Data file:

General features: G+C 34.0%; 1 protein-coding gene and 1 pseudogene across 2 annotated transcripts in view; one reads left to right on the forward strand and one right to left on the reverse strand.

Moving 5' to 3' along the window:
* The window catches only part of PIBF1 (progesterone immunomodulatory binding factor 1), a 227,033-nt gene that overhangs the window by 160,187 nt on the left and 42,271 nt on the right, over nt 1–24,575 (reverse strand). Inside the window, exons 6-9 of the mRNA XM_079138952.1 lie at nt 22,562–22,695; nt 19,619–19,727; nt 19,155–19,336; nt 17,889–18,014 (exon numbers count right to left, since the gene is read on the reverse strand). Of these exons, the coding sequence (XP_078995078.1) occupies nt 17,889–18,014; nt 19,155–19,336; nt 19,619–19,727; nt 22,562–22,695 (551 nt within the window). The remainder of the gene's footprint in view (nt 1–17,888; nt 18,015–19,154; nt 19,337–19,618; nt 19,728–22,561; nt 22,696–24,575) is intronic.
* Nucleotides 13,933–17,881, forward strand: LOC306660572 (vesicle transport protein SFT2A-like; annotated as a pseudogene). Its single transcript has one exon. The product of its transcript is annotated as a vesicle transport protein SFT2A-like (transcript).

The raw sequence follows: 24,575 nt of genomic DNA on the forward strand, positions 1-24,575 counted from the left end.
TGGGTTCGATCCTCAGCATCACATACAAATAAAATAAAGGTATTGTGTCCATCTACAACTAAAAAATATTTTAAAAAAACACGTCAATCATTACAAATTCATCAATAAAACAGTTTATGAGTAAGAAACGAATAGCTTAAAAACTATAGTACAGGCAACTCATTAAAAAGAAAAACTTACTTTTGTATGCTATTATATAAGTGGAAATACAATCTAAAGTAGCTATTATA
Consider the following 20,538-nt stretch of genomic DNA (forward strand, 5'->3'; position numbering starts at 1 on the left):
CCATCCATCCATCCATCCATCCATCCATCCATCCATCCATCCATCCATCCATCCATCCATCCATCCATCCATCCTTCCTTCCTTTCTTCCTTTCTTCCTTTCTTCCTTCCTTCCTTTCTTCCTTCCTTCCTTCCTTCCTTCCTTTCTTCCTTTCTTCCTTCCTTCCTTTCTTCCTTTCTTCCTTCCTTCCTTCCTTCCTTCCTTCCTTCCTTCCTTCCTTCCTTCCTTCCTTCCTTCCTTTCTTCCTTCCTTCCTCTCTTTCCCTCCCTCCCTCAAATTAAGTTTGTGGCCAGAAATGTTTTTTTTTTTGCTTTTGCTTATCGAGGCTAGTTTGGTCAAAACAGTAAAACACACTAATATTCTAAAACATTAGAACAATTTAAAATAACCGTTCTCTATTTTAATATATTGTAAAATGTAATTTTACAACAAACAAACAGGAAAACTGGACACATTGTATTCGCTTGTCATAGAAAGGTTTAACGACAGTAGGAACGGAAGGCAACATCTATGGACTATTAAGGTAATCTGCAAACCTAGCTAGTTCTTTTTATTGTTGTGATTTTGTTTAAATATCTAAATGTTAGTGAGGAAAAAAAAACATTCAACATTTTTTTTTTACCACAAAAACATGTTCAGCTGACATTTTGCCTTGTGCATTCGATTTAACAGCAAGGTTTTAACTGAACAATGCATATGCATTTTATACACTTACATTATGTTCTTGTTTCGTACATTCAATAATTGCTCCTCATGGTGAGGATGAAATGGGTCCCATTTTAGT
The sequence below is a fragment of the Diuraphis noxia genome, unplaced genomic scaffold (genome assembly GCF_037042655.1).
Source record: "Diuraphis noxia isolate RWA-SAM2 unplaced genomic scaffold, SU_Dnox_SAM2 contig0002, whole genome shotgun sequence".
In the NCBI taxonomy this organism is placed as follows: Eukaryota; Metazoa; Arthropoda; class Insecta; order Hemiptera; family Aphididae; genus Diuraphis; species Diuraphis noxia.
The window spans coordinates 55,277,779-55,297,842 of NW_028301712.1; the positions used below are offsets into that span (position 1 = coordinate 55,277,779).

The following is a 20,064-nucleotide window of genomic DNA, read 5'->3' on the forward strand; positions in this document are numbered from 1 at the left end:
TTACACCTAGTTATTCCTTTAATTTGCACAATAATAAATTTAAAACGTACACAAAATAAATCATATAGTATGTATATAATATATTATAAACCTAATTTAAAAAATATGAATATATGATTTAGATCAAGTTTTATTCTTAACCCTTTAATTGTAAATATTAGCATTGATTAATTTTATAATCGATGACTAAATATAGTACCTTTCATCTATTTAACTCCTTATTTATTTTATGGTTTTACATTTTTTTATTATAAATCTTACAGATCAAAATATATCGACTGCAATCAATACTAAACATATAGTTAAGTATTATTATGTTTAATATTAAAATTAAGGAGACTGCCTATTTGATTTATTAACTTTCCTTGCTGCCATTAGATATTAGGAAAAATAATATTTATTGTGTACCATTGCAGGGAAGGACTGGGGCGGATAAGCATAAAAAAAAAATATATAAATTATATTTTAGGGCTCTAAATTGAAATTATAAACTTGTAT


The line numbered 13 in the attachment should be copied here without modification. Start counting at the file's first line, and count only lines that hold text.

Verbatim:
The following is a 20,064-nucleotide window of genomic DNA, read 5'->3' on the forward strand; positions in this document are numbered from 1 at the left end: